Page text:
I do not own a Time Capsule, I do not plan to get one, nor do i want to connect a usb disk every time i feel like making a backup of my stuff. What i do have however is a wireless network and a Windows 7 PC. Why not use the available disk space in my PC for the backups of my Macbook Pro? I found out how to Time Machine Backup to a Network Drive…

In Snow Leopard it was still possible with a few tweaks and manual image file creation to get the OS to actually backup over the Network onto a Windows NTFS disk. Hoozah! In Lion (MacOSX 10.7.2) there is even another step required to get the backup process running. Using just step 1 it will fail with the message ‘The network backup disk does not support the required AFP features’.

1. So besides the same steps as in Snow Leopard to prepare the Backup Image File (my previous post) you will also need to…

2. Download and run the script from this file to modify backupd in such a way that it accepts remote disk on the network share: backupd_anyafp_r2 – just unpack and run ./install.sh from the terminal.

Thanks to msft.guy for the script!

PS: I still get the feeling that the backup of a FileVault encrypted home directory even on Lion still doesn’t work while being logged in. Meh.

Correction: I had to switch to FileVault2. Now the whole disk is encrypted and my guess is Time Machine can handle that…

What if I still can’t find my share in TimeMachine?
(added 24. Jan. 2013)

Here is a checklist what I would try then:

  1. close the preferences or even reboot after running the script above.
  2. Find out your Computer Name:
    1. Go to Apple menu > System Preferences and click Sharing.
    2. Note the computer name appearing at the top of the window.
      – For example “ZergasMacbook”.
  3. Find your MAC address:
    1. In Apple menu, select System Preferences...
    2. From the View menu in System Preferences, select Network.
    3. In the left column of the Network preference window that opens, click the name of your connection ( Ethernet or Built-in Ethernet).
    4. Click the Advanced... button, and in the dropdown, click the Hardware or Ethernet tab.
    5. The address is the string of letters and numbers next to “MAC Address:” or “Ethernet ID:”.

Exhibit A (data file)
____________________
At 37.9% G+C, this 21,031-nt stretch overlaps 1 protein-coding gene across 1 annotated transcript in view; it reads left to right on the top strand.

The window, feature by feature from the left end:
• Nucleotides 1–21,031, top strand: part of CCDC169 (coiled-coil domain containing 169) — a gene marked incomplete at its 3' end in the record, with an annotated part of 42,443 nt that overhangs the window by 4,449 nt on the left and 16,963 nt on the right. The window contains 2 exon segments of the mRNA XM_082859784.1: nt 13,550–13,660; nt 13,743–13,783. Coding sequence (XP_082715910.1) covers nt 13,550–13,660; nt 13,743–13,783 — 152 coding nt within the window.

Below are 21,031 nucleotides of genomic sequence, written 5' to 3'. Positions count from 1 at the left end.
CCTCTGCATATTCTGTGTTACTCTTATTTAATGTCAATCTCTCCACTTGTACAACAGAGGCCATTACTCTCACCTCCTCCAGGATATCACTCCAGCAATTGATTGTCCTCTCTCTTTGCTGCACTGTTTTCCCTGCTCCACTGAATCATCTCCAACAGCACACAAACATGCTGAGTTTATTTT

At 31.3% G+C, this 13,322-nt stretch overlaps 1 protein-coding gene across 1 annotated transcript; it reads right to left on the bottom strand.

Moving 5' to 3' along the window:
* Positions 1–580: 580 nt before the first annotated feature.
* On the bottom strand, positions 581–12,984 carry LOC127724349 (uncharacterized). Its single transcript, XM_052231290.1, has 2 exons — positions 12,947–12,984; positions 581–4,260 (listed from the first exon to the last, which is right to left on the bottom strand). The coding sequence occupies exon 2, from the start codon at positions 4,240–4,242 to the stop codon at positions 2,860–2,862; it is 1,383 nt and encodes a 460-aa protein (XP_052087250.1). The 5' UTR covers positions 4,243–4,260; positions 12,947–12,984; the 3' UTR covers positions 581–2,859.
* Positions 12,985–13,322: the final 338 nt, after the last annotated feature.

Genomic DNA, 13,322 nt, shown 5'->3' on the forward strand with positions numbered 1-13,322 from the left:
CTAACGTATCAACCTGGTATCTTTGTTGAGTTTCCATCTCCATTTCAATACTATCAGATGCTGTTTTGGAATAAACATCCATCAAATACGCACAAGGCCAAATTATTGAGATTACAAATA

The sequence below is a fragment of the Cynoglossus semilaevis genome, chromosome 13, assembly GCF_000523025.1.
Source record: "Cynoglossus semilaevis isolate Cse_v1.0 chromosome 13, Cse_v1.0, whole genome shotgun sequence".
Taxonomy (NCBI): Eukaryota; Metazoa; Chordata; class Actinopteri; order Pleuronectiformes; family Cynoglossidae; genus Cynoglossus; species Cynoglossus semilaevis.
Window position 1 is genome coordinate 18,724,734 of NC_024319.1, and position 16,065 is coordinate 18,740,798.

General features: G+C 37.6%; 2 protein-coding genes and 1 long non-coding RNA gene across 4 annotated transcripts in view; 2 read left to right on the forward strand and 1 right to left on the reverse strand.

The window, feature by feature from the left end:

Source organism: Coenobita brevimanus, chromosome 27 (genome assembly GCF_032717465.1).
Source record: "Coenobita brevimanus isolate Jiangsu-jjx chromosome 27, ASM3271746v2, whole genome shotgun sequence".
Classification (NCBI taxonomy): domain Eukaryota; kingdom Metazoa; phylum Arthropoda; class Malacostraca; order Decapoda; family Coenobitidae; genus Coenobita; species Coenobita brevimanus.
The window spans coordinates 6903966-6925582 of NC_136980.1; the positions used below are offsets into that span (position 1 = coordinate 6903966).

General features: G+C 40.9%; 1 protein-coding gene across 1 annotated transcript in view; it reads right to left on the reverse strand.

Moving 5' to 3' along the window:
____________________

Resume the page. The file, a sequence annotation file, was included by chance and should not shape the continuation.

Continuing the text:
– For example “00:15:20:aa:fe:a1”.
  4. Create your sparsebundle:
    1. Follow the steps described in my guide: Create a sparsebundle on your Mac manually with the name “ComputerName_MACaddressWithoutColons.sparsebundle” and move it into the shared folder on the windows machine.
      – In the case of the examples above it would be “ZergasMacbook_001520aafea1.sparsebundle”.
  5. Connect to the share:
    1. On your Mac, in Finder go to the menu Go -> Connect to Server…
    2. Choose the share with the sparsebundle in it on your Windows computer. The share will now be mounted under Volumes with the name of the share folder you gave in windows.
      – For example let’s call the directory “MacBackup” on the computer “WindowsPC” then you a folder on your Mac called “/Volumes/MacBackup”.
  6. Mount the sparsebundle:
    1. Open a terminal and mount the sparsebundle as a drive under /Volumes on your mac by typing: hdiutil attach -verbose /Volumes/MacBackup/ZergasMacbook_001520aafea1.sparsebundle
      You can also just double-click on it to mount (thanks, mike!).
  7. Connect the sparsebundle:
    1. Now add the sparsebundle as the Time Machine destination with the terminal by typing: sudo tmutil setdestination /Volumes/mounted_sparse_bundle
  8. Then try starting the preferences and go to TimeMachine looking for the sparsebundle again.

BTW: In the terminal you can hit TAB and OSX will complete the name of a file or folder you were about to write. Like this you dont have to type all the sparsebundle file name.

Good luck!